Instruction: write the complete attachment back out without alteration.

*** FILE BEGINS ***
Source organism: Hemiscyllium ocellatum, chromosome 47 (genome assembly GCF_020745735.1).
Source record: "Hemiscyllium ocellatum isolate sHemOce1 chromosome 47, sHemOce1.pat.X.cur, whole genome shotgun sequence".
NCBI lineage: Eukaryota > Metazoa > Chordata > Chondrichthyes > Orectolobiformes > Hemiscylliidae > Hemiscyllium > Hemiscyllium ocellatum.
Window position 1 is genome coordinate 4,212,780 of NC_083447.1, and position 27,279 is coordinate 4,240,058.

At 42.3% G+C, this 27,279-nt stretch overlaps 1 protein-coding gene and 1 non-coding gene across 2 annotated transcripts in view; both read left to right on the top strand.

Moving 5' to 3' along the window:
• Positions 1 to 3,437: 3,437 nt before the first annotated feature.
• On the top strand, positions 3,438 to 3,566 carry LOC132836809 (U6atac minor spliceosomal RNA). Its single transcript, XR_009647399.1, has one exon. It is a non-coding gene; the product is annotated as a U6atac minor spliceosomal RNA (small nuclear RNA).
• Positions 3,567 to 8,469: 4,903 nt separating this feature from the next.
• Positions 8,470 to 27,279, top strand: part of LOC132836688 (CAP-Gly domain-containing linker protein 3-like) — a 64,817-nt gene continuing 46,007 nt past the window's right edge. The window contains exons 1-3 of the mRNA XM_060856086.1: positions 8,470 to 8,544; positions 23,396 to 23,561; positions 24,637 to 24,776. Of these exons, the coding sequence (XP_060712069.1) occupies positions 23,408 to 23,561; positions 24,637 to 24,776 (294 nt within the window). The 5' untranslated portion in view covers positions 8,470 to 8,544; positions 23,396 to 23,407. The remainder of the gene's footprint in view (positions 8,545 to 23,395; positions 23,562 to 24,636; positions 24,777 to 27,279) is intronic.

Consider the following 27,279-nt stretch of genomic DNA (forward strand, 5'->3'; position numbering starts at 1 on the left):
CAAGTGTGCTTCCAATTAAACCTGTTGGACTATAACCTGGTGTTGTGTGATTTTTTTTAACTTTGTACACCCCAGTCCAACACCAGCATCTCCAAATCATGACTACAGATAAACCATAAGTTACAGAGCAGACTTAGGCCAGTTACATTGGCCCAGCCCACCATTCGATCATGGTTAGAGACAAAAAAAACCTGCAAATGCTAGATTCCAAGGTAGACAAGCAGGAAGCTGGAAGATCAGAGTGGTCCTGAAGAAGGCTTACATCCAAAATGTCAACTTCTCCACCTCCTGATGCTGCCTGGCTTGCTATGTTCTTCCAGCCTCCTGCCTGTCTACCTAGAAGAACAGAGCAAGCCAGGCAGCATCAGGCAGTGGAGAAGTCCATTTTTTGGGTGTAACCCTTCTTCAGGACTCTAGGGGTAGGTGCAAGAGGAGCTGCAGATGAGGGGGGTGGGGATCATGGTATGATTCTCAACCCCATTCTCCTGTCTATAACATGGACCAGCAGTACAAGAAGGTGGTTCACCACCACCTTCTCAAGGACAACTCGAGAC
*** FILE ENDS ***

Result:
Source organism: Hemiscyllium ocellatum, chromosome 47 (genome assembly GCF_020745735.1).
Source record: "Hemiscyllium ocellatum isolate sHemOce1 chromosome 47, sHemOce1.pat.X.cur, whole genome shotgun sequence".
NCBI lineage: Eukaryota > Metazoa > Chordata > Chondrichthyes > Orectolobiformes > Hemiscylliidae > Hemiscyllium > Hemiscyllium ocellatum.
Window position 1 is genome coordinate 4,212,780 of NC_083447.1, and position 27,279 is coordinate 4,240,058.

At 42.3% G+C, this 27,279-nt stretch overlaps 1 protein-coding gene and 1 non-coding gene across 2 annotated transcripts in view; both read left to right on the top strand.

Moving 5' to 3' along the window:
• Positions 1 to 3,437: 3,437 nt before the first annotated feature.
• On the top strand, positions 3,438 to 3,566 carry LOC132836809 (U6atac minor spliceosomal RNA). Its single transcript, XR_009647399.1, has one exon. It is a non-coding gene; the product is annotated as a U6atac minor spliceosomal RNA (small nuclear RNA).
• Positions 3,567 to 8,469: 4,903 nt separating this feature from the next.
• Positions 8,470 to 27,279, top strand: part of LOC132836688 (CAP-Gly domain-containing linker protein 3-like) — a 64,817-nt gene continuing 46,007 nt past the window's right edge. The window contains exons 1-3 of the mRNA XM_060856086.1: positions 8,470 to 8,544; positions 23,396 to 23,561; positions 24,637 to 24,776. Of these exons, the coding sequence (XP_060712069.1) occupies positions 23,408 to 23,561; positions 24,637 to 24,776 (294 nt within the window). The 5' untranslated portion in view covers positions 8,470 to 8,544; positions 23,396 to 23,407. The remainder of the gene's footprint in view (positions 8,545 to 23,395; positions 23,562 to 24,636; positions 24,777 to 27,279) is intronic.

Consider the following 27,279-nt stretch of genomic DNA (forward strand, 5'->3'; position numbering starts at 1 on the left):
CAAGTGTGCTTCCAATTAAACCTGTTGGACTATAACCTGGTGTTGTGTGATTTTTTTTAACTTTGTACACCCCAGTCCAACACCAGCATCTCCAAATCATGACTACAGATAAACCATAAGTTACAGAGCAGACTTAGGCCAGTTACATTGGCCCAGCCCACCATTCGATCATGGTTAGAGACAAAAAAAACCTGCAAATGCTAGATTCCAAGGTAGACAAGCAGGAAGCTGGAAGATCAGAGTGGTCCTGAAGAAGGCTTACATCCAAAATGTCAACTTCTCCACCTCCTGATGCTGCCTGGCTTGCTATGTTCTTCCAGCCTCCTGCCTGTCTACCTAGAAGAACAGAGCAAGCCAGGCAGCATCAGGCAGTGGAGAAGTCCATTTTTTGGGTGTAACCCTTCTTCAGGACTCTAGGGGTAGGTGCAAGAGGAGCTGCAGATGAGGGGGGTGGGGATCATGGTATGATTCTCAACCCCATTCTCCTGTCTATAACATGGACCAGCAGTACAAGAAGGTGGTTCACCACCACCTTCTCAAGGACAACTCGAGAC